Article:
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“I don’t think the (hospitality) industry itself has yet come to terms with the full scope of every piece of minutiae that needs to be reimagined,” Steve Carvell, professor of finance in the Cornell SC Johnson College of Business, told USA TODAY.
Still, the industry is accommodating guests, aiding essential workers and homeless in local communities and adjusting offerings where it can — all in an effort to adjust to a new normal as the travel industry spirals and fights for government aid to overcome the crisis.
Hotels housing health care workers, serving as quarantine spaces
More than 15,000 hotels signed up for a new American Hotel and Lodging Association (AHLA) initiative called “Hospitality for Hope,” which matches hotels with government agencies in need, offering temporary housing for emergency and health care workers amid the pandemic.
Decisions for which hotels are used to house health care workers are likely made primarily at the local level and related to proximity to hospitals, according to Carvell.
Hotels may be in a position to offer up rooms near a hospital they already have a relationship with, for things like when relatives of sick patients come to the area. In these scenarios, hotels reach out to hospital leadership to offer a discounted rate.
Cameron Lamming, chief development officer of Hostmark Hospitality Group, says the group’s San Diego, California, hotels are offering low rates near hospitals — though it won’t nearly be enough to make up money lost.
“This could absolutely mitigate some of the declines that we are seeing, but you are seeing rock-bottom rates for all hotels,” Lamming told USA TODAY.
Hotel occupancy in the U.S. the week of April 5 to 11 was down nearly 70% year-over-year, at 21%, according to STR data. “Several weeks of data also point to occupancy in the 20% range to be the low point, and economy hotels holding at a higher occupancy level is the pattern right now,” Jan Freitag, STR’s senior VP of lodging insights, said in a statement.
Some counties have purchased or leased hotels to house people who need to be quarantined, but don’t need intensive medical care, said Teryn Zmuda, deputy chief innovation officer for the National Association of Counties.
For example: hotels in the resort town of Ocean City, Maryland, have stepped up to offer hotel rooms for some patients with Sherry Jenkins, regional director of sales and marketing at the Pinnacle Hospitality Group, calling it a “win-win,” for hotels and health care workers.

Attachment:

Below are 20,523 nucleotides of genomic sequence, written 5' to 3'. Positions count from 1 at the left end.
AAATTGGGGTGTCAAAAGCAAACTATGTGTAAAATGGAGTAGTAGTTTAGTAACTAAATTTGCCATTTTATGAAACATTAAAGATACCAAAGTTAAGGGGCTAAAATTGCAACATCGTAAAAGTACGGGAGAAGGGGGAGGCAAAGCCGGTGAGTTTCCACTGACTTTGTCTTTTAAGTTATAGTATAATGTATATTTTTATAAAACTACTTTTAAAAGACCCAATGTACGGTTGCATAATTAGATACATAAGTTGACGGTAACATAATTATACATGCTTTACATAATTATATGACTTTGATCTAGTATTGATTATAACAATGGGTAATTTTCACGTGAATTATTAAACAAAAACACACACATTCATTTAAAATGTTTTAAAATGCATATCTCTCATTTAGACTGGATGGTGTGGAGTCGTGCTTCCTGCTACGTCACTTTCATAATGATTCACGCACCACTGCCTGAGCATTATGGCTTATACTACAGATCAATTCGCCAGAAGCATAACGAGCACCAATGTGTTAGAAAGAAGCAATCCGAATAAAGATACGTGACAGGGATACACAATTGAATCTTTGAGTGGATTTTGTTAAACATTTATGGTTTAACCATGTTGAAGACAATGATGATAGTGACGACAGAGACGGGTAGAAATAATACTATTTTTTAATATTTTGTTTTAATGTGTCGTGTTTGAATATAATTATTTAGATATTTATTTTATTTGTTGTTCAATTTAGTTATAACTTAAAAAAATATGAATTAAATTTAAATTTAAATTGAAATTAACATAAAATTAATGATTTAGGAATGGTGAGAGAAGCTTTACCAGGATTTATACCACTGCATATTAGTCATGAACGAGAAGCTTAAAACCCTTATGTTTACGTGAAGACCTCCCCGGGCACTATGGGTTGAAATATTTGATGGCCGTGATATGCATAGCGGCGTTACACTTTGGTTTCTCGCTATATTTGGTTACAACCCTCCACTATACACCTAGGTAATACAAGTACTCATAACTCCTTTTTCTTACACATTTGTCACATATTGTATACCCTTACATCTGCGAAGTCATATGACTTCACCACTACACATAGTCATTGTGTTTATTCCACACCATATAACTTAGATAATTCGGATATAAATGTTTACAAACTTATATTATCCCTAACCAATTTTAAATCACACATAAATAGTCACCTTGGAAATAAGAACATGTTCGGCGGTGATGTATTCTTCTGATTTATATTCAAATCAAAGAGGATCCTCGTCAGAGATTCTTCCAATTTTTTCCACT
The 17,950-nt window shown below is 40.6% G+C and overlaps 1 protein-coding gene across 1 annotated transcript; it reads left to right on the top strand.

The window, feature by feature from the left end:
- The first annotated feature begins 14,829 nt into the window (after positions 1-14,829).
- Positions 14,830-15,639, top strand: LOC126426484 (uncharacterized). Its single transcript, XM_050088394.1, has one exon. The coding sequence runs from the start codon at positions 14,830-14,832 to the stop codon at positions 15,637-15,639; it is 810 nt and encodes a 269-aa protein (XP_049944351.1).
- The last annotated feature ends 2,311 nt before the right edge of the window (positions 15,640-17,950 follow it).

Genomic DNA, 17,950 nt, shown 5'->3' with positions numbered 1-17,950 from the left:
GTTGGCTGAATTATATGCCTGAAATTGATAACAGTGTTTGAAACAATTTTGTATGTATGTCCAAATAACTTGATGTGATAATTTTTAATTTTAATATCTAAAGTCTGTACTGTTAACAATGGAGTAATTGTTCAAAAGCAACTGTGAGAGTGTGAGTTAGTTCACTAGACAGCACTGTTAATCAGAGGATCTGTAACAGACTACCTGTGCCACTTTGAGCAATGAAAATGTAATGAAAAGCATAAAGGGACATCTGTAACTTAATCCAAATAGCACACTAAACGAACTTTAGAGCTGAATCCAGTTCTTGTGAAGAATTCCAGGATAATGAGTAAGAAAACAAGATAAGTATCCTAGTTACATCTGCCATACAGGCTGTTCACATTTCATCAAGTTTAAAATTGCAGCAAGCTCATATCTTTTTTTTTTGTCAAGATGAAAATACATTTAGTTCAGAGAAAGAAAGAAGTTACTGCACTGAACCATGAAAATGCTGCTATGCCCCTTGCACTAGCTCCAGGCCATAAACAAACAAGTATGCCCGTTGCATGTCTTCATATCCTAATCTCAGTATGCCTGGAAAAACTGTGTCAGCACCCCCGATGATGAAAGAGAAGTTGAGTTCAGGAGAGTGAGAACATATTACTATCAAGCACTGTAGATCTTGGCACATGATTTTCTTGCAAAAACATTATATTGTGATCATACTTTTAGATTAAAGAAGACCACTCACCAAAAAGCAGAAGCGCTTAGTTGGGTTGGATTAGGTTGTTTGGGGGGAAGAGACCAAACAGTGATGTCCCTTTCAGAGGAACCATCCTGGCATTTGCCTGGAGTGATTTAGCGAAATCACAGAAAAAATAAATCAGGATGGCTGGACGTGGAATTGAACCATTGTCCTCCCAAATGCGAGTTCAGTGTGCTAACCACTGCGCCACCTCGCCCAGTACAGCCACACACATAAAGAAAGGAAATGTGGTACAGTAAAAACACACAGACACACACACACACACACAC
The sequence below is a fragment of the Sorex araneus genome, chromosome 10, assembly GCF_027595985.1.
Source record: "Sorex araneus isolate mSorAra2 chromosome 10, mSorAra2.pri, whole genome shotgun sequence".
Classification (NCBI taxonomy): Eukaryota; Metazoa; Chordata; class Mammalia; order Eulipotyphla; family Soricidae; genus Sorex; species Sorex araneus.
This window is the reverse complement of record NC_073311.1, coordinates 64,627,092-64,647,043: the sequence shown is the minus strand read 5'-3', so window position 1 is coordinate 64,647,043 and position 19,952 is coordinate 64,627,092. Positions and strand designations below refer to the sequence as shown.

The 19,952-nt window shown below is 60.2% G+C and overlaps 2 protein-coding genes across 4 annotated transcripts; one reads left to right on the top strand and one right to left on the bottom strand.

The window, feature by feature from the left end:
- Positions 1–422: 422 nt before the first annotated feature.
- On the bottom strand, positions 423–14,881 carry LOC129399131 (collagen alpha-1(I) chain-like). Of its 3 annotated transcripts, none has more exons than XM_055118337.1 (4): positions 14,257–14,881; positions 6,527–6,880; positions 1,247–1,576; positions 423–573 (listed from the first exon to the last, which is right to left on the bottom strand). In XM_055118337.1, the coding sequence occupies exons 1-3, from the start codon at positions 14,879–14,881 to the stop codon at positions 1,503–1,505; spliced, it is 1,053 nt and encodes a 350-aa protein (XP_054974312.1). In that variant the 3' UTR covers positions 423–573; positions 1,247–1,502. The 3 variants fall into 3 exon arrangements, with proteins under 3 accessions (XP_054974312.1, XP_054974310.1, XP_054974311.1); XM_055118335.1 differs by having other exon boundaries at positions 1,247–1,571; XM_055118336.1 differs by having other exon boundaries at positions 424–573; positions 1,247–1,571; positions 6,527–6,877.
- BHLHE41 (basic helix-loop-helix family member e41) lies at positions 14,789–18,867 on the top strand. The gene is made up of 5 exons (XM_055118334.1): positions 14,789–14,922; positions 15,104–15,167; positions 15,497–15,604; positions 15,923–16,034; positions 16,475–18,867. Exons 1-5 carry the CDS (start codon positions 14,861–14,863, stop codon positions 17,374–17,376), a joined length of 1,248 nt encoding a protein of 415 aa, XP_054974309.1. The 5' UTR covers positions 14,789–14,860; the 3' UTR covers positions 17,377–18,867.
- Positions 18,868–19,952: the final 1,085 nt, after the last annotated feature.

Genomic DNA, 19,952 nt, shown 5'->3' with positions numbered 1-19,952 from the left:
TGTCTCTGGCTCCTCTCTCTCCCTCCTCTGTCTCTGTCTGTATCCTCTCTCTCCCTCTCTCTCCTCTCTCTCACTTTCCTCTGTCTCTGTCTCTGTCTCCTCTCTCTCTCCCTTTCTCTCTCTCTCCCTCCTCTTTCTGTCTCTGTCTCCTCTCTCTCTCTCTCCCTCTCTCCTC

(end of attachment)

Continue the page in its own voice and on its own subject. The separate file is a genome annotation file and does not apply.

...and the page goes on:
Carvell referred to using hotels as quarantine spaces as a stickier issue. If hotel staff was in place, for example, questions would come up if they have the proper personal protective equipment like a hospital worker.
Plus, once this ends: “Does it want to be known as a hotel that housed quarantine individuals?” Carvell says. Proper sanitization procedures would then come into play.
Lamming initially thought there would be stigma, but feels this won’t be the case. “With so many premier hotels going this route (of becoming quarantine hotels), we do not believe it will impact these hotels going forward,” he said.
Hotel chains donating rooms, offering discounted rates to essential workers
Hilton and American Express is donating 1 million hotel rooms for medical professionals working on the coronavirus pandemic response. The rooms will be available to doctors, nurses, paramedics, emergency medical technicians and other workers through the end of May, according to Hilton.
Several Hilton hotels have worked with state and local authorities to house others, too, including law enforcement and those returning from abroad who may need to self-quarantine, Hilton spokesperson Meg Ryan told USA TODAY. Hilton Orlando has hosted the National Guard for more than a month.
For rooms not donated, rates vary: “While rates vary by group and location, we are working closely with organizations who are supporting the COVID-19 response to offer rates that will provide meaningful support to their members,” Ryan said.